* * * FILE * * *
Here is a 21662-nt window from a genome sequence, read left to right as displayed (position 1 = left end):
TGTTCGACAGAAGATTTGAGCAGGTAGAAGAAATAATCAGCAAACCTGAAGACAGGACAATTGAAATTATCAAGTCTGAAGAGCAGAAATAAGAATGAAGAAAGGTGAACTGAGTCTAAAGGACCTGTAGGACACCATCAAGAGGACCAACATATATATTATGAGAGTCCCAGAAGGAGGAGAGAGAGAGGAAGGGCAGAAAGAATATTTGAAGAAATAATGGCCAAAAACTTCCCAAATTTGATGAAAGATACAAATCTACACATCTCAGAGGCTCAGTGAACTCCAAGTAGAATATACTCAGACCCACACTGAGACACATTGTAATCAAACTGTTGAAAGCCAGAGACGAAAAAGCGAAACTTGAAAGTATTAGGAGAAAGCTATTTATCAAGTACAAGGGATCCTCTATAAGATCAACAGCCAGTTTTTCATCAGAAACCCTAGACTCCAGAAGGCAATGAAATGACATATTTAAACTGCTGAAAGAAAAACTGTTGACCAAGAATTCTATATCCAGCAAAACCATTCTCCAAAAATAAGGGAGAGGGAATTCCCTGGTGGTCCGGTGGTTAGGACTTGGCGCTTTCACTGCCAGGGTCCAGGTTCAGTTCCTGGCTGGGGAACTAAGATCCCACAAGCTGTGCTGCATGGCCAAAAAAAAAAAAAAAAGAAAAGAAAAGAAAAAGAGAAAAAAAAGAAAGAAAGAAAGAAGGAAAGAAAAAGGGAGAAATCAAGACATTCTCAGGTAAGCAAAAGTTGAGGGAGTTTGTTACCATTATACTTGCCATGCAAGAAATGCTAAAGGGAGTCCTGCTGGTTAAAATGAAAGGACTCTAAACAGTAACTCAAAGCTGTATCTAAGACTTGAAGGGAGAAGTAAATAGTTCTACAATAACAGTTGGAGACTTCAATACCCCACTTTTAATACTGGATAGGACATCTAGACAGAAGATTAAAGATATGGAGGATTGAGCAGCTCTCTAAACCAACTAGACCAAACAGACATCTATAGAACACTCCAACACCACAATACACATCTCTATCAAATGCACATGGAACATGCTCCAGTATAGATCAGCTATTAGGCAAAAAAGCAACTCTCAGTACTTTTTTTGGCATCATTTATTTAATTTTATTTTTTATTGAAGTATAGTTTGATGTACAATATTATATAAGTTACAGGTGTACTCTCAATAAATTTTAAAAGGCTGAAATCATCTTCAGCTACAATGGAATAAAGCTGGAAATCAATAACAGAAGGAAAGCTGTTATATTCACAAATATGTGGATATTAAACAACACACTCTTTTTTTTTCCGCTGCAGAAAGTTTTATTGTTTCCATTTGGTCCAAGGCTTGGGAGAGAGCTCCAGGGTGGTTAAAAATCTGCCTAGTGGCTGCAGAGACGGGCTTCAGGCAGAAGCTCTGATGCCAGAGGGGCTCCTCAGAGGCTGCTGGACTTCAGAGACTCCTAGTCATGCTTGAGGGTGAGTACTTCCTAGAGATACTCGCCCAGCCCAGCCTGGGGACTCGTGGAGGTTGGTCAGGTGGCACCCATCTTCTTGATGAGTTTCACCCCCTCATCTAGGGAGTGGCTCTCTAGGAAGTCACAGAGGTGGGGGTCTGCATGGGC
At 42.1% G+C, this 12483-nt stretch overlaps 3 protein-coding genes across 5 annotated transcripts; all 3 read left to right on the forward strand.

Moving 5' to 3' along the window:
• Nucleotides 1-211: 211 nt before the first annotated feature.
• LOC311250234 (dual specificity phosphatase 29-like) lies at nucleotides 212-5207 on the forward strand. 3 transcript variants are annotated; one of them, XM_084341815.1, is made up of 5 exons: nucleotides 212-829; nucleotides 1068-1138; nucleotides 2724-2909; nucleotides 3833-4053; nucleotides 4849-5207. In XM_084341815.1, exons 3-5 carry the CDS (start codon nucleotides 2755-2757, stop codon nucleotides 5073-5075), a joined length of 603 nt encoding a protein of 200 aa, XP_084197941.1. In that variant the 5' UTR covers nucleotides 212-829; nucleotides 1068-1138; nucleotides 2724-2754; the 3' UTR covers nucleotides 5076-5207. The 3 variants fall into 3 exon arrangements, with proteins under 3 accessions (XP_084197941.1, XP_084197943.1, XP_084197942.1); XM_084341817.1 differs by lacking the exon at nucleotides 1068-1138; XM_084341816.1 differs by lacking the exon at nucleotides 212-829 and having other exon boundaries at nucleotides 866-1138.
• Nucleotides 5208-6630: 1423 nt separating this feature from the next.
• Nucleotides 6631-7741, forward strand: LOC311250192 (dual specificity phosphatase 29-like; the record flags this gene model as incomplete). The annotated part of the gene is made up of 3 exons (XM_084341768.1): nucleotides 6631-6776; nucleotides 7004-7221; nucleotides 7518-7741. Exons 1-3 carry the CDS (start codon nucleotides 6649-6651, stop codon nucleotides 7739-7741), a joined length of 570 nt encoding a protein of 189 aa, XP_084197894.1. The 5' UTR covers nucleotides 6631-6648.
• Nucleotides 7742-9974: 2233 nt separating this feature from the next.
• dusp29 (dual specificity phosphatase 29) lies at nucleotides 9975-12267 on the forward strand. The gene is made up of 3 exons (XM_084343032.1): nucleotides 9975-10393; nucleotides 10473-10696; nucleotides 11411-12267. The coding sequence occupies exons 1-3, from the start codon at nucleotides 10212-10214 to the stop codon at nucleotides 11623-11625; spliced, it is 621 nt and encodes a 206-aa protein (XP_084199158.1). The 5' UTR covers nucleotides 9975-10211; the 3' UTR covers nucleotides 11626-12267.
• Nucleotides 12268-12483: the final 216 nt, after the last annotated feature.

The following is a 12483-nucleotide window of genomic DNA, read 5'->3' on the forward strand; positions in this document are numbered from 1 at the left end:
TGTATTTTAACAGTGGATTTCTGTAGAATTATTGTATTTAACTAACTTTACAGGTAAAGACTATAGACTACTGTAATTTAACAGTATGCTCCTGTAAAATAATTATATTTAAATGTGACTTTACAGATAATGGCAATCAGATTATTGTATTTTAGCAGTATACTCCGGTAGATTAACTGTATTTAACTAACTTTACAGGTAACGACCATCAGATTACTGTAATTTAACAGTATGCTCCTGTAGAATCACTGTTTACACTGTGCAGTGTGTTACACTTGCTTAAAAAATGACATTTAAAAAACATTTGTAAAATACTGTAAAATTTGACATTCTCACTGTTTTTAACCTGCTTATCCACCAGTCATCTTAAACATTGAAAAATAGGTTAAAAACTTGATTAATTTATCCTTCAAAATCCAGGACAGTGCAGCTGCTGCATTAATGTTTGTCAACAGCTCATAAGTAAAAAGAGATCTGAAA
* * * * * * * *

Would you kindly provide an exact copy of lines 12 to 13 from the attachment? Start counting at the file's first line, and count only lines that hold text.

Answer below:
The following is a 12483-nucleotide window of genomic DNA, read 5'->3' on the forward strand; positions in this document are numbered from 1 at the left end:
TGTATTTTAACAGTGGATTTCTGTAGAATTATTGTATTTAACTAACTTTACAGGTAAAGACTATAGACTACTGTAATTTAACAGTATGCTCCTGTAAAATAATTATATTTAAATGTGACTTTACAGATAATGGCAATCAGATTATTGTATTTTAGCAGTATACTCCGGTAGATTAACTGTATTTAACTAACTTTACAGGTAACGACCATCAGATTACTGTAATTTAACAGTATGCTCCTGTAGAATCACTGTTTACACTGTGCAGTGTGTTACACTTGCTTAAAAAATGACATTTAAAAAACATTTGTAAAATACTGTAAAATTTGACATTCTCACTGTTTTTAACCTGCTTATCCACCAGTCATCTTAAACATTGAAAAATAGGTTAAAAACTTGATTAATTTATCCTTCAAAATCCAGGACAGTGCAGCTGCTGCATTAATGTTTGTCAACAGCTCATAAGTAAAAAGAGATCTGAAA